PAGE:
How do we move forward in CS Ed and not just retrace the past?
Interesting essay from Neil Brown who decided to try to resurrect some of the best of CS Education research software from the past. As I mentioned in a previous blog post, I have found that Logo code from the past doesn’t run as-is on modern Logo implementations. I was just talking to a colleague about how great it would be to be able to run Boxer and HyperCard again. (Yes, I have a license for Livecode, but it’s not the same interface as HyperCard.) Etoys still runs on everything, but it’s a rare exception. It’s important to make progress that we build on the past, and not simply re-invent it, forget it, or mis-remember it.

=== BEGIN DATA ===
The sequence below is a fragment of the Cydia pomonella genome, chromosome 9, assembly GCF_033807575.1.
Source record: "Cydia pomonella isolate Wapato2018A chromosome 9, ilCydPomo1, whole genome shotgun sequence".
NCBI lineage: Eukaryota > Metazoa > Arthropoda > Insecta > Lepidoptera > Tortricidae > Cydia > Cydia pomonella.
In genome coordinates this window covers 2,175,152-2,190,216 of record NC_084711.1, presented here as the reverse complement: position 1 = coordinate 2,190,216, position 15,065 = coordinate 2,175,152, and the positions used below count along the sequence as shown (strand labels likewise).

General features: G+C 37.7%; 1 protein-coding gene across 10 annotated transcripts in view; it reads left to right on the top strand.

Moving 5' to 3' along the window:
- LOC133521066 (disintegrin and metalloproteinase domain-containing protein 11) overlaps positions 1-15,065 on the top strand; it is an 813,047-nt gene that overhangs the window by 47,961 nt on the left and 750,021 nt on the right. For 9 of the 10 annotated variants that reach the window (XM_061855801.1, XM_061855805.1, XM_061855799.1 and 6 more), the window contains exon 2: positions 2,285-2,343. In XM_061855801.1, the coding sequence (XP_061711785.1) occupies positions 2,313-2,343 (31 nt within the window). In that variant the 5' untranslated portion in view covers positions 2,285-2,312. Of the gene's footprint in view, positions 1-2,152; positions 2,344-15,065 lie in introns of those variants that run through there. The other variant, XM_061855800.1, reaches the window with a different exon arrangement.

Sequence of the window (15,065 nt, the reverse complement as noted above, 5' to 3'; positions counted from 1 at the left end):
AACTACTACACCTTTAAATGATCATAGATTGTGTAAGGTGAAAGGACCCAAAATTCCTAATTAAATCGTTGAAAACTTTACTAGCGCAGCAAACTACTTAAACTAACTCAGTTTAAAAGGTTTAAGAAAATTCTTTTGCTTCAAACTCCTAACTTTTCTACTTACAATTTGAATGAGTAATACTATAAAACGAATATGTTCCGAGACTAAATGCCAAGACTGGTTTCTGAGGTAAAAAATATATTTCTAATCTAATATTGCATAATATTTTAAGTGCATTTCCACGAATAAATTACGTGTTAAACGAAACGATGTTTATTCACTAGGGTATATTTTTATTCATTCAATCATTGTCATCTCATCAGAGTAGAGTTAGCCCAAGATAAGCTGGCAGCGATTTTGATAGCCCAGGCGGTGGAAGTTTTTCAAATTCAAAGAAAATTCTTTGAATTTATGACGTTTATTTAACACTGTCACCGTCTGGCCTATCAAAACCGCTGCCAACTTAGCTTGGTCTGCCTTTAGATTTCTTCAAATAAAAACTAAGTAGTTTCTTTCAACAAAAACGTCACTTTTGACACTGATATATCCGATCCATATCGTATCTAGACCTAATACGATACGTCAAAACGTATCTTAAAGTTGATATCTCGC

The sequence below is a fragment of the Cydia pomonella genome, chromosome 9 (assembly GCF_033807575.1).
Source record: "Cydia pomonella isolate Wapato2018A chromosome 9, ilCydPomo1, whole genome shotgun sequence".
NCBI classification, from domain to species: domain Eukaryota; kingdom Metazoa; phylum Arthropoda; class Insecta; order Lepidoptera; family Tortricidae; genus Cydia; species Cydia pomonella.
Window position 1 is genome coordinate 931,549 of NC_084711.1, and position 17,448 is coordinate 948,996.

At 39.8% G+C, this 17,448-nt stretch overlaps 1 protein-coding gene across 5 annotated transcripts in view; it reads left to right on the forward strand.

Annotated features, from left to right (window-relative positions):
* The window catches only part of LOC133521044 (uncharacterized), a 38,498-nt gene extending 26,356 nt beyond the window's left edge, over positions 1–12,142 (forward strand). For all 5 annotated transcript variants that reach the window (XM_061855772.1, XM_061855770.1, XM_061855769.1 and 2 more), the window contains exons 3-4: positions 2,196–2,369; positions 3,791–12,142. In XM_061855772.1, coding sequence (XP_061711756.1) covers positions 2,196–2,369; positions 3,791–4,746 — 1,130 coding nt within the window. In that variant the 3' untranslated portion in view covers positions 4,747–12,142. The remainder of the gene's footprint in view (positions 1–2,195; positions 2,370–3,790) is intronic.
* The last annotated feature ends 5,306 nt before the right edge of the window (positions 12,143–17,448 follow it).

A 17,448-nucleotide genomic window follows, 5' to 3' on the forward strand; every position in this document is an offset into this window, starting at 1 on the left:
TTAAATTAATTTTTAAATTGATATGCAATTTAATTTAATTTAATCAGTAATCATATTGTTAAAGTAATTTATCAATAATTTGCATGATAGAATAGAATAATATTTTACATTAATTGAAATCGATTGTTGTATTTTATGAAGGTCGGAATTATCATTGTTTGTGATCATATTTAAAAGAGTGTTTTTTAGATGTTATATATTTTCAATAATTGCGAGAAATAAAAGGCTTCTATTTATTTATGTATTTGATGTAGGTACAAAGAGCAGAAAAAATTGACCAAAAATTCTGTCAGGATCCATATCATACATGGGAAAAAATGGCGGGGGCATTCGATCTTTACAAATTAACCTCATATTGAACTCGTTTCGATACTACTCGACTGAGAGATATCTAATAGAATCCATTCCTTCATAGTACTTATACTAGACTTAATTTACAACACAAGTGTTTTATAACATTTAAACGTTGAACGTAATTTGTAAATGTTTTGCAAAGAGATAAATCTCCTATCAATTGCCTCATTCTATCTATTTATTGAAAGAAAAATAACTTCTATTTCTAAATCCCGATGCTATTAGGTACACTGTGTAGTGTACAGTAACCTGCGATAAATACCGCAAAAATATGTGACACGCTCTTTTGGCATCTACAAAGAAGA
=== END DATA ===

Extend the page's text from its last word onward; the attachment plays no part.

I did have one or two successes, such as getting a version of the GENIE editor running in an emulator. And it was a revelation that greatly pushed forward my understanding of old structured editors. By modern standards, they were awful. The papers’ descriptions didn’t make clear how tedious and fiddly the navigation was, how unhelpful the editor was, how awkward it was to deal with errors. Running the software was an absolutely crucial step to comparing our work to theirs. It allowed me to understand the design and critique the editor’s operation for myself, rather than relying on the authors’ incomplete descriptions of their own software.For all the other editors which I couldn’t run, there are these reviewers asking the perfectly valid question in research: “How does your work relate to previous work X?” And the honest answer is: I don’t know. Perhaps nobody can know any more — the paper wasn’t very detailed and the software is lost in time. This is no way to do research.